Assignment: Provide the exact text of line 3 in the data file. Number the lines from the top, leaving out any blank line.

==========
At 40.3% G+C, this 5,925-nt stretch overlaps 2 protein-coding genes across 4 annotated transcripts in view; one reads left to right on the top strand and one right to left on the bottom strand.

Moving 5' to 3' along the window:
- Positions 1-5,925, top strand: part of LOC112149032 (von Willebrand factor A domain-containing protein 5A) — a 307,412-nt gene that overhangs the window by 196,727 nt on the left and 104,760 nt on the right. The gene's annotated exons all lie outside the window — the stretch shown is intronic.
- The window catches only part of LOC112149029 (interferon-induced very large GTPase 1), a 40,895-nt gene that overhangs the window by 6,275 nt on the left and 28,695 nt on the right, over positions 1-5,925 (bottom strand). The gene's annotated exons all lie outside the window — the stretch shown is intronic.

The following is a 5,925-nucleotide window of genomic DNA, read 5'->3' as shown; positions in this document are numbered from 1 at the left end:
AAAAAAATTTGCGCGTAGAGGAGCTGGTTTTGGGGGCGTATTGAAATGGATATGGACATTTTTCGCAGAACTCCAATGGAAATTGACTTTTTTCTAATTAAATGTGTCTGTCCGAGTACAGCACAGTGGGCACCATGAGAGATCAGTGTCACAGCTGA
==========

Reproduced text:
- Positions 1-5,925, top strand: part of LOC112149032 (von Willebrand factor A domain-containing protein 5A) — a 307,412-nt gene that overhangs the window by 196,727 nt on the left and 104,760 nt on the right. The gene's annotated exons all lie outside the window — the stretch shown is intronic.